Twitter has added aliases to its Birdwatch fact-checking program in order to protect its contributors

Twitter has been running a pilot program called Birdwatch since the beginning of the year, in which it crowdsources fact checks directly from other Twitter users.

It’s now adding a feature that allows program participants to hide their identity when they add a note to someone’s tweet. Starting today, the company says it will automatically generate aliases for new Birdwatch users who do not have public Twitter accounts.

🐦Introducing Birdwatch aliases!🔍 We want everyone to feel comfortable contributing to Birdwatch, and aliases let you write and rate notes without sharing your Twitter username. pic.twitter.com/ROlbpYvT7u

— Birdwatch (@birdwatch) November 22, 2021

“We want everyone to feel comfortable contributing to Birdwatch, and aliases allow you to write and rate notes without revealing your Twitter username,” the company wrote in a blog post. It hopes that by emphasizing what people write in notes they leave instead of their identity, the feature will reduce bias.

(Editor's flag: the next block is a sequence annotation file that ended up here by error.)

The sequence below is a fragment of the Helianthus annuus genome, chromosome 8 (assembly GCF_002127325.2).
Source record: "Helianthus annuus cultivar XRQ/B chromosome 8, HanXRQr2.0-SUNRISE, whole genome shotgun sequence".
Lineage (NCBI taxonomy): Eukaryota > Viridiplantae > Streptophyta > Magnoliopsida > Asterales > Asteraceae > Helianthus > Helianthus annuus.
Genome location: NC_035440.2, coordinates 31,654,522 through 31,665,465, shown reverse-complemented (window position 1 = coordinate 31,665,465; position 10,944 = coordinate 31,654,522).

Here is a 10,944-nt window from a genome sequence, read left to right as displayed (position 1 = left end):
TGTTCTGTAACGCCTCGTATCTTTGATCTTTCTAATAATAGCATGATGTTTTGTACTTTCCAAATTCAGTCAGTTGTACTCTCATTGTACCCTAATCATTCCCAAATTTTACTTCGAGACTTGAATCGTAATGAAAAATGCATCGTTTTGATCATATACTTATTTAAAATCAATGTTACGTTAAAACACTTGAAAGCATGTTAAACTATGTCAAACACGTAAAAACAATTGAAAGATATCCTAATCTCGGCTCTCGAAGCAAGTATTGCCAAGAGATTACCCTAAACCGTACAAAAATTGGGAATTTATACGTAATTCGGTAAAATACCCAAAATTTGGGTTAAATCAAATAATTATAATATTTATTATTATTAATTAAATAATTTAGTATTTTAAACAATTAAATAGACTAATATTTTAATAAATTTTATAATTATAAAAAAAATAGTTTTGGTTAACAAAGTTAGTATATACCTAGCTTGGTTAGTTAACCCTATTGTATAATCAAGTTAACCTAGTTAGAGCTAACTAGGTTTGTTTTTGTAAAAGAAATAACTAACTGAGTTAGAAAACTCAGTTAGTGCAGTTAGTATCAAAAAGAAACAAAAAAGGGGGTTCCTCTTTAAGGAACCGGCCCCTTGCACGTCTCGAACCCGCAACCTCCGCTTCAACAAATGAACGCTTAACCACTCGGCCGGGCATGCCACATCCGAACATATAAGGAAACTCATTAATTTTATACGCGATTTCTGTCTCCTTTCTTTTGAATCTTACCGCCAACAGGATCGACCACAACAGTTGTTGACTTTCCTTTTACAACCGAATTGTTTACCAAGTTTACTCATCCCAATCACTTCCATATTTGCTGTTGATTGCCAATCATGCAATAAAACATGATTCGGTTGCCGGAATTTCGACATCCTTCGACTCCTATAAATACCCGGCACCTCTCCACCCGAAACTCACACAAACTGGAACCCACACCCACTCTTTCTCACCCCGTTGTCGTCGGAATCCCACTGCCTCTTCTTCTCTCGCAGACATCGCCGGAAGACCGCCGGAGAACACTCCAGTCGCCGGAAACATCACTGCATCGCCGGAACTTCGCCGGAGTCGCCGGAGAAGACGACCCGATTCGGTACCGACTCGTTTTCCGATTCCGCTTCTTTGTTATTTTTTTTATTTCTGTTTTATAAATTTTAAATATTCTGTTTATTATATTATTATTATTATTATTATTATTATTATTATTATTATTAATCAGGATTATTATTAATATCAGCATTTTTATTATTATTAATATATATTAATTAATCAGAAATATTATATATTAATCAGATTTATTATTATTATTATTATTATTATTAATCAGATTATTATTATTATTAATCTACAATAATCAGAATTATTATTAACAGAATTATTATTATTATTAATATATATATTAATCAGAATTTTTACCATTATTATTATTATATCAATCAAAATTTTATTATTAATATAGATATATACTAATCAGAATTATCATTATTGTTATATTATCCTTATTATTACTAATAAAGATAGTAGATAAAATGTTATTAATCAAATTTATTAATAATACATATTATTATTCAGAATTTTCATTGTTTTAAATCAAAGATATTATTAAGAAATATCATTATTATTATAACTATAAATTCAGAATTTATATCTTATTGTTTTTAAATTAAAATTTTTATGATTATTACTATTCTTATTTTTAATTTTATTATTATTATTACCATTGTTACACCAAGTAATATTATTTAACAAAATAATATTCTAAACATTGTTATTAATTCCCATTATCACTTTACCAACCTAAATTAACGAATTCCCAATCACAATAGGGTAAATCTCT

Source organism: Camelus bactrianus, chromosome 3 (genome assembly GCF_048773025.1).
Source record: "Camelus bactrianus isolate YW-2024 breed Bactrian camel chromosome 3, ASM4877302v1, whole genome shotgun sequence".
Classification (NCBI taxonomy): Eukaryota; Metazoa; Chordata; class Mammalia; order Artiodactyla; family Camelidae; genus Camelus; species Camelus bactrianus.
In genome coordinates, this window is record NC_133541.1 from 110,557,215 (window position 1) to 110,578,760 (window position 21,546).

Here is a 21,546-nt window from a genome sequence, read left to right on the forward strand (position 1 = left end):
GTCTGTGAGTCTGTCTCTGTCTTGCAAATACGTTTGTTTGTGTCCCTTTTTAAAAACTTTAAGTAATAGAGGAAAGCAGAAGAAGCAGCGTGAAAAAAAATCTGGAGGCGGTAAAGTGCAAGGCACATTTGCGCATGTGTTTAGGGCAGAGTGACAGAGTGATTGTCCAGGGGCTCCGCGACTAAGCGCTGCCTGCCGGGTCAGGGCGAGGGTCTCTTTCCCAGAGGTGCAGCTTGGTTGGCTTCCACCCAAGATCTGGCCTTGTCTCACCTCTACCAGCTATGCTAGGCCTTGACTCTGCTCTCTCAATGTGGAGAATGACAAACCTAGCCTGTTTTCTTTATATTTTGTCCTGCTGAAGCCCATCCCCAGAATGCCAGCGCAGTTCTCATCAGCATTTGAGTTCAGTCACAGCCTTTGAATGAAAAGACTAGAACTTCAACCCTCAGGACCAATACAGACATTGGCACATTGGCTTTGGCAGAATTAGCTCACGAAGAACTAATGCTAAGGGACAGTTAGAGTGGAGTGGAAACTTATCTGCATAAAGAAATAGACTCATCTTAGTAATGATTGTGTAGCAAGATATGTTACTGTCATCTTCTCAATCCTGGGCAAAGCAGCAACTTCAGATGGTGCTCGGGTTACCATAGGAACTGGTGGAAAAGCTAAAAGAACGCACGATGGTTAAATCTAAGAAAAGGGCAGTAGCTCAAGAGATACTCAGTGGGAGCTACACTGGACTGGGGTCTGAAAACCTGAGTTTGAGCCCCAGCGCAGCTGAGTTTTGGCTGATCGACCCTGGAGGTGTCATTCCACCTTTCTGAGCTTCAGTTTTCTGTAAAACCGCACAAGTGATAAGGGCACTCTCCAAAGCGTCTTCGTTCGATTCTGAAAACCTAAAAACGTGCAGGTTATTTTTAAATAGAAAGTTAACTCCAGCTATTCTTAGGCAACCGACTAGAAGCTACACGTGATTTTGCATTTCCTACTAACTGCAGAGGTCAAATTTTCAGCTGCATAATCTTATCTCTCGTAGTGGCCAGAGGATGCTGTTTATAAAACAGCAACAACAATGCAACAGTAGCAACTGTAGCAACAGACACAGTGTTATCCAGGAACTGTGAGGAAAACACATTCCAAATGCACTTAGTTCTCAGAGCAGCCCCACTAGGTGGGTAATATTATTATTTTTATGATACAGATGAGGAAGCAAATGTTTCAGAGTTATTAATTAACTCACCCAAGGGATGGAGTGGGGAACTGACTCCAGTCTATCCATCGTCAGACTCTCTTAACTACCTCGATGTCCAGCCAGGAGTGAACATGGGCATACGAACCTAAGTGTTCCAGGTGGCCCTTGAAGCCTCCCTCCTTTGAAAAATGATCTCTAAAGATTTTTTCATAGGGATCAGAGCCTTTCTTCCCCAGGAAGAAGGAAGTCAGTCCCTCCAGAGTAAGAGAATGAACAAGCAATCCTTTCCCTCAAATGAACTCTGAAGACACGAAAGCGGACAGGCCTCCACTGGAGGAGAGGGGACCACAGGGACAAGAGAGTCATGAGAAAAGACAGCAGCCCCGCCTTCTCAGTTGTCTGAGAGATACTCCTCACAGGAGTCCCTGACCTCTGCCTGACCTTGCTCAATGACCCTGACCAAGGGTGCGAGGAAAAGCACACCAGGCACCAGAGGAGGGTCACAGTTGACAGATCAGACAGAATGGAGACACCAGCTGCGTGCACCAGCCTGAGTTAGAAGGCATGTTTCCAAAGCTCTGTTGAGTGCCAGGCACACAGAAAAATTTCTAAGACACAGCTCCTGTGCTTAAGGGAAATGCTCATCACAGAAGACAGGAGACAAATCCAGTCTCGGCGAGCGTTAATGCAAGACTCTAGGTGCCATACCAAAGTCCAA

According to recent research, aliases may also make people feel more comfortable “crossing partisan lines or criticizing their own side without fear of peer pressure or retaliation.”
Along with aliases, Twitter is introducing profile pages that will make it simple to view someone’s previous Birdwatch contributions.

According to the company, this is done to ensure that aliases are not used “at the expense of accountability.” To that end, each note on someone’s public profile will include the contribution’s current rating, letting you know what the community thinks of it. Hopefully, this will help with the program’s long-standing reliability issue.

Those who joined Birdwatch prior to today’s announcement will see all of their previous contributions redirected to their new alias. Because some people may be able to infer a link between someone’s Birdwatch profile and Twitter username based on fact checks seen prior to today’s feature rollout, the company says program participants can DM the Birdwatch account about deleting their past contributions.

 

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